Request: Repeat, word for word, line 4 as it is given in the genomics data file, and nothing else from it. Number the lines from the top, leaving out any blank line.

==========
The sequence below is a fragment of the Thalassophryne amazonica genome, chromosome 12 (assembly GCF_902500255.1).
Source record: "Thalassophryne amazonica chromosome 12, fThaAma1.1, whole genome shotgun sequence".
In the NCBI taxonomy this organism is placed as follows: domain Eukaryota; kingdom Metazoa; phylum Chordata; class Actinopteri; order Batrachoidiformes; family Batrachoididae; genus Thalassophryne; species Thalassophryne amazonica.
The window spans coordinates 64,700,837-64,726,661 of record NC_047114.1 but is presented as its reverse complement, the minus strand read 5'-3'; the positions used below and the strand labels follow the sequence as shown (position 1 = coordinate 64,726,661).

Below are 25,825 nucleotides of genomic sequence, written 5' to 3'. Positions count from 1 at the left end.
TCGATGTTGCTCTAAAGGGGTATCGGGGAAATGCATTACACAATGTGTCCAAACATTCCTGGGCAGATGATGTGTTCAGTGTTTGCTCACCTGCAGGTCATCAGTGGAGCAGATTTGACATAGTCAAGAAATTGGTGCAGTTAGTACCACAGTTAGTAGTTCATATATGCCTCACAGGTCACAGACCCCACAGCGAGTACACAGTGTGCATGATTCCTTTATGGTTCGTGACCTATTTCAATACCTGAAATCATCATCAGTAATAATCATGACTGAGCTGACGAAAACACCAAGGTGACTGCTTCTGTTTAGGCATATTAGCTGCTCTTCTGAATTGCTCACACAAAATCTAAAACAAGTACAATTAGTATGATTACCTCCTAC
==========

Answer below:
The window spans coordinates 64,700,837-64,726,661 of record NC_047114.1 but is presented as its reverse complement, the minus strand read 5'-3'; the positions used below and the strand labels follow the sequence as shown (position 1 = coordinate 64,726,661).